While much is still unknown about the ties linking traumatic brain injuries (TBI) and criminal activity, a growing body of evidence suggests a history of brain injuries is associated with a significantly increased risk of committing criminal offenses.
A new Australian study published in PLoS ONE suggests experiencing a TBI could potentially increase the chance of an individual participating in criminal activity by as much as 60 percent.
The study, involving researchers from the University of Western Australia and interstate universities, used records collected from approximately 30,000 Wester Australians born between 1980 and 1985, including approximately 8,000 with hospital records indicating a past brain injury.
To properly assess the impact of brain injury on criminal behavior, Dr. Peter Schofield, clinical director of Neuropsychiatry Service at Hunter New England Local Health District, said it was important the team gather evidence about other ‘confounding’ factors.
“Substance misuse, some psychiatric conditions, and social disadvantage increase the risk both of having a TBI and of committing offences,” he says.
“Taking into account these and other factors allowed us to tease out the specific, separate role TBI might have in terms of increasing the risk of offending.”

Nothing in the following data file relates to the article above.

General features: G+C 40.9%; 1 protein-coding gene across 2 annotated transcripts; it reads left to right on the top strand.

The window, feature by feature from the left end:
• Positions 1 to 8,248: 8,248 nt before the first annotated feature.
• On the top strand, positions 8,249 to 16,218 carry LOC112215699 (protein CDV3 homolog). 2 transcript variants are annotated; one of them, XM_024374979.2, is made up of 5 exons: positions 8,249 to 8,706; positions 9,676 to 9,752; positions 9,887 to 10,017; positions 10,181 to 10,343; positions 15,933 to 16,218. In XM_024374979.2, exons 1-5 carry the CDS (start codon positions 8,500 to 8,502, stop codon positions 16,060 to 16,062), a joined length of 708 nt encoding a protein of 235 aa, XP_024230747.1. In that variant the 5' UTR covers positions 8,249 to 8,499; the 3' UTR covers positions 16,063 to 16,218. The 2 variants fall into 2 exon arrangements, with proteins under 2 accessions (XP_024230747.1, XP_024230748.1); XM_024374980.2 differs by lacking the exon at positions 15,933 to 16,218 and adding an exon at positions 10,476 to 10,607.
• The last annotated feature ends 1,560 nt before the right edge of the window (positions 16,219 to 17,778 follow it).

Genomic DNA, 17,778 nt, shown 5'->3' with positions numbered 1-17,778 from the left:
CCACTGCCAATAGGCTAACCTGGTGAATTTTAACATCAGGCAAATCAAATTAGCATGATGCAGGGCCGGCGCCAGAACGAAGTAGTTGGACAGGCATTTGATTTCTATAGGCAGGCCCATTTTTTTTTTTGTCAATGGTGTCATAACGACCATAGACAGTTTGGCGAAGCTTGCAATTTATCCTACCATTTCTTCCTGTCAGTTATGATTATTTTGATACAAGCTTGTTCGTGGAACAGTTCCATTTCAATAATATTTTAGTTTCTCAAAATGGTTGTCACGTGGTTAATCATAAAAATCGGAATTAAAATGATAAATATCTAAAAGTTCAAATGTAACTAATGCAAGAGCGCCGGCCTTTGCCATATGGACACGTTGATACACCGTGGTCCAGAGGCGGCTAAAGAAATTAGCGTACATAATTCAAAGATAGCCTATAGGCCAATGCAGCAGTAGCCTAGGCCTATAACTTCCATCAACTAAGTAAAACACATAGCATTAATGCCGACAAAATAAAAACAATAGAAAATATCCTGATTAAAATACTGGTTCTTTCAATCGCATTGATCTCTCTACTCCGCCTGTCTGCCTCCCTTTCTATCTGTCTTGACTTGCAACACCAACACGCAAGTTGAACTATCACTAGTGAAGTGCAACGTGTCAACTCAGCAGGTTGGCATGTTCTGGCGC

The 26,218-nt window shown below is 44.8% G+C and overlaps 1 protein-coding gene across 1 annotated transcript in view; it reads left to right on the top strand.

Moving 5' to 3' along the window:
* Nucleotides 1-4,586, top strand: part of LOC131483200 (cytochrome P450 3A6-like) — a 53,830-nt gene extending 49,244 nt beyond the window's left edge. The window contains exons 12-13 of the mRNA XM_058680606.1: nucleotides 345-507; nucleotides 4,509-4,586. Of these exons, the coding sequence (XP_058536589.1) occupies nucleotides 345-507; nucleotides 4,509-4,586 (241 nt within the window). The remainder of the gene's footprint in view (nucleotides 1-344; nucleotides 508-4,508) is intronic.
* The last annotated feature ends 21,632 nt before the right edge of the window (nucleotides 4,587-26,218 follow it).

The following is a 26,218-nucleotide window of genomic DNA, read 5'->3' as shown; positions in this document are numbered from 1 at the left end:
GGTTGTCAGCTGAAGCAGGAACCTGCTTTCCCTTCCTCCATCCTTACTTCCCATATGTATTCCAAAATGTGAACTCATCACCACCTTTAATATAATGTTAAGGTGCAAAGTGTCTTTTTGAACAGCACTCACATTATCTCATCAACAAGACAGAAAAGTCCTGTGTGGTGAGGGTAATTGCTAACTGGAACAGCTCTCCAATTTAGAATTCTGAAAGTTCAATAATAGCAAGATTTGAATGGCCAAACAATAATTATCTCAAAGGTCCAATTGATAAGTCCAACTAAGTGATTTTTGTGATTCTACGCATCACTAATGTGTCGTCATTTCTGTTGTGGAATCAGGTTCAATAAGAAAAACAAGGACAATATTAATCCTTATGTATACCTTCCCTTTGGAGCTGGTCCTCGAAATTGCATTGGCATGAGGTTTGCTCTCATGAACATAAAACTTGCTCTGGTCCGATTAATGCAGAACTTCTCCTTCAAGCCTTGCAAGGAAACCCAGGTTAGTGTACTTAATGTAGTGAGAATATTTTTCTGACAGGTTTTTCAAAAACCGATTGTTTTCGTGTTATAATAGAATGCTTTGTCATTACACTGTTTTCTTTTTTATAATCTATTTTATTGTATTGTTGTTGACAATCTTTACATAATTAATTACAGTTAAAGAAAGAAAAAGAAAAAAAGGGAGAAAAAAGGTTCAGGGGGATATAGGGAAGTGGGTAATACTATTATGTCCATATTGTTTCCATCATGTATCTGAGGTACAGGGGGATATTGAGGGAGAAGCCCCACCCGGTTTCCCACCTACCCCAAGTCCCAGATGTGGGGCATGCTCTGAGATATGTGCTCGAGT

The study also used a control group consisting of siblings of participating individuals with TBI, including some twins who had not experienced a brain injury.
“The main results suggest that experiencing a TBI increases the likelihood that an individual may subsequently offend,” Dr Schofield says.
“About 10 per cent of those without a TBI and 18 per cent of those with a TBI subsequently offended up to age 30 years.
These findings indicate an approximate 60 percent increase in risk related to traumatic brain injury after accounting for other factors known to independently increase the risk of first offending, such as a record of drug or alcohol treatment, a mental illness diagnosis, and evidence of social disadvantage.
The researchers say increased efforts to reduce substance abuse as well as accidents and assaults in the context of substance abuse are important steps to reduce the rates of TBI. They also encourage appropriate use of helmets in high velocity sports and when riding bicycles.
“It seems likely that improved treatment of psychiatric illness might also reduce rates of TBI,” he says.
“We think it’s likely that some individuals who enter the criminal justice system still suffer from the effects of a recent TBI and might benefit from specific treatment for that.
“Additionally, other offenders may have longer term side effects of a head injury with consequences for their behaviour and for coping with the stresses that imprisonment imposes.”